Both of them, however, have to give up crucial parts of themselves before they can succeed, and it’s here that I think your experience in the atelier really allowed you to dig deep into Sofia’s training; there’s no point in coddling a pupil when the whole point is to destroy or carve away certain aspects of that pupil.
In my case, a lot of the personal inspiration for Kaden’s training came from my experience adventure racing. I’ve written a short post on the topic here. Especially in the multi-day races, it’s almost impossible (at least for me) to contemplate the full scope of the unpleasantness lying ahead. In fact, if I start thinking too much about anything -- the fact that my clothes are soaked, or that I’ve been eating nothing but power bars for two days, or that we need to paddle some miserable river all night long -- I’d just quit.
The key to keeping going is stopping thinking, cutting out all the parts of the mind that try to plan and prepare. Of course, Kaden’s training is orders of magnitude more serious, but then, I don’t live in a remote mountain monastery at the end of the world. Yet.
It seems as though there are several paths to the mastery of Water Style in Irenicon. I’m curious if you (or the characters) see one of these as the “true” path, or are they all equally legitimate? How crucial is the suffering to the mastery? Do you think the suffering is central, or only incidental to the ultimate goal? Seems like a crucial question, as some characters are more willing to suffer than others...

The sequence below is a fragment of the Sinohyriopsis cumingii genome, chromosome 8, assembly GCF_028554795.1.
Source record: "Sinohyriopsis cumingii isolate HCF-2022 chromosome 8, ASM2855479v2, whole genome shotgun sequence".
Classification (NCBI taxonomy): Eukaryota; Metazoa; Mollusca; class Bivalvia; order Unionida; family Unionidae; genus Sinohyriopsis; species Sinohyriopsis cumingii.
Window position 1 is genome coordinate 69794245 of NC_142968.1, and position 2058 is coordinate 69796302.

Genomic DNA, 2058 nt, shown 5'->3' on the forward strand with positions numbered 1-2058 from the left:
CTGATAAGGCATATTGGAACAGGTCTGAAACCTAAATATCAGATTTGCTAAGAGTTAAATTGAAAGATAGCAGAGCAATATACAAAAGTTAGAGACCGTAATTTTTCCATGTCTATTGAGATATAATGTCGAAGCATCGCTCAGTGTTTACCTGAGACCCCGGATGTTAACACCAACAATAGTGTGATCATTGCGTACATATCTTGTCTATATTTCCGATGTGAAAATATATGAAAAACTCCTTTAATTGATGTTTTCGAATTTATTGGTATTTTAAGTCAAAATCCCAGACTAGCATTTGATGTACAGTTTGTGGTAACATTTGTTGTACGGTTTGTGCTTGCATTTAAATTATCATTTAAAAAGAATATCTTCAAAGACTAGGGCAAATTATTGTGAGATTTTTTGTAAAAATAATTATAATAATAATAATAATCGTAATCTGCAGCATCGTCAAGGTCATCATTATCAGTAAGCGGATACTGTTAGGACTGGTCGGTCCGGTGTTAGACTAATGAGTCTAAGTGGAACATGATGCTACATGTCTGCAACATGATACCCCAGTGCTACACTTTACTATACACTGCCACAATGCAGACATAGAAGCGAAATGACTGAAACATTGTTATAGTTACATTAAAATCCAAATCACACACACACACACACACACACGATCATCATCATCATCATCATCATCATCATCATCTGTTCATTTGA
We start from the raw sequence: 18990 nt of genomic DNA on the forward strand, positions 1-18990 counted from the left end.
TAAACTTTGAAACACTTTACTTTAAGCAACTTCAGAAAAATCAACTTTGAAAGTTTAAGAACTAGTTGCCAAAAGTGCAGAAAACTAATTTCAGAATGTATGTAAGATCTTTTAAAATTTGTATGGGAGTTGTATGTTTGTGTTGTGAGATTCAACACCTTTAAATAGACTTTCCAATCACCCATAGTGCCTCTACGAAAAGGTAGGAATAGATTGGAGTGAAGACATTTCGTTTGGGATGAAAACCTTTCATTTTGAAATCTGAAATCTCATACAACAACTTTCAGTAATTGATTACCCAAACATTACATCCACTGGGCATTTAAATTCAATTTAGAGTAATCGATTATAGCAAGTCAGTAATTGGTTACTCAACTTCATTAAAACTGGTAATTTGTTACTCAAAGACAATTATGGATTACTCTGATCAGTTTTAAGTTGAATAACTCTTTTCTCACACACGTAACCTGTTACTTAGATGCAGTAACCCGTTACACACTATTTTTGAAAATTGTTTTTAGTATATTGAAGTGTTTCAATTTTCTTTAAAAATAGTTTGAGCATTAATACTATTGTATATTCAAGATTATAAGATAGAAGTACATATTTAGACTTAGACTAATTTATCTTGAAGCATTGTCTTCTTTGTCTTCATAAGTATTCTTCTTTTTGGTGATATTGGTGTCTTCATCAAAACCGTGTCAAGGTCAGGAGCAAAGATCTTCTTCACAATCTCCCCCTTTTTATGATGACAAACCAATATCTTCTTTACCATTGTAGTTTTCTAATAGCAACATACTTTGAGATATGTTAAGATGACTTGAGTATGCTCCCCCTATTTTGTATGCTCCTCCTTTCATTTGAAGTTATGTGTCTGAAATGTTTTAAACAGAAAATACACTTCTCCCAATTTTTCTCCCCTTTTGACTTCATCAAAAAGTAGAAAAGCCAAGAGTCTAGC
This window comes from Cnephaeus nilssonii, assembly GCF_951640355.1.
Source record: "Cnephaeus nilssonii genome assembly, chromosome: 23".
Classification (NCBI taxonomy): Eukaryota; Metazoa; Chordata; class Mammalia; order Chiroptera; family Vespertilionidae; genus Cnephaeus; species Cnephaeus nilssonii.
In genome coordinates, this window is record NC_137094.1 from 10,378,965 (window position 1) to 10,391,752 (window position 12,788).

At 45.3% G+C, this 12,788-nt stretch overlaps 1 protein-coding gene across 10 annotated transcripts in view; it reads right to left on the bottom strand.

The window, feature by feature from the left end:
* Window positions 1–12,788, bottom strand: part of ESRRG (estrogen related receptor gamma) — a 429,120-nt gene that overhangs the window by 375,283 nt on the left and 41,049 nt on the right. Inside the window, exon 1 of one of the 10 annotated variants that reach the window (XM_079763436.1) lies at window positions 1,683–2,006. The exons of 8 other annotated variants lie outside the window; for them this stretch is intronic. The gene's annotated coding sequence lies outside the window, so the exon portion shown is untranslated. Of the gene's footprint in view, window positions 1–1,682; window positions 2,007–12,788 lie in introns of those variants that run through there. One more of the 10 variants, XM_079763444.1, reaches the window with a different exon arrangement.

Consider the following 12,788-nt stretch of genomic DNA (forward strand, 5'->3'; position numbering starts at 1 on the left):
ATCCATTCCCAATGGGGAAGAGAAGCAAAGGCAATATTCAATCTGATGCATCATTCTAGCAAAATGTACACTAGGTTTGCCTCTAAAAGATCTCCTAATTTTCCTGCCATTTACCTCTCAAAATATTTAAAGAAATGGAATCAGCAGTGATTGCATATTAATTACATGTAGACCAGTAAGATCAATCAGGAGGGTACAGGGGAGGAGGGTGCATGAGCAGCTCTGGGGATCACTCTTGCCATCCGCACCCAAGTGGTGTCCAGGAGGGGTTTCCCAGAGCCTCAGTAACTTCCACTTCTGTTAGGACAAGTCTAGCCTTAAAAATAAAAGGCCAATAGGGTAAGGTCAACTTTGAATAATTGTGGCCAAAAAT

Aidan responds to Brian
To compare the herculean ordeal of Adventure Racing with a measly marathon would be criminal. But it’s all I’ve got so I’m going to go ahead and do that. I’m training for my first and, brother, I got the fear. When I think of how grueling ten miles is, when I envisage what twenty six will be, terror, sweat-wringing bowel-mangling terror sets my knees rattling like castanets. All I can tell myself is that suffering now is money in the bank come race day.
But you asked if suffering’s necessary in Irenicon and if there’s one true path to mastering Water Style? I was raised Catholic so I’m fighting the urge to say yes on both counts. Water Style is about living in a deeper reality. Suffering is incidental, but for 99% of us, imperfect clay that we are, it’s a necessary step. We all know people who make the impossible look effortless, but they’ve just done the time when we weren’t looking. Michelangelo, in a moment of uncharacteristic humility, said “If people knew how hard I worked for my mastery, it wouldn't seem so wonderful after all.”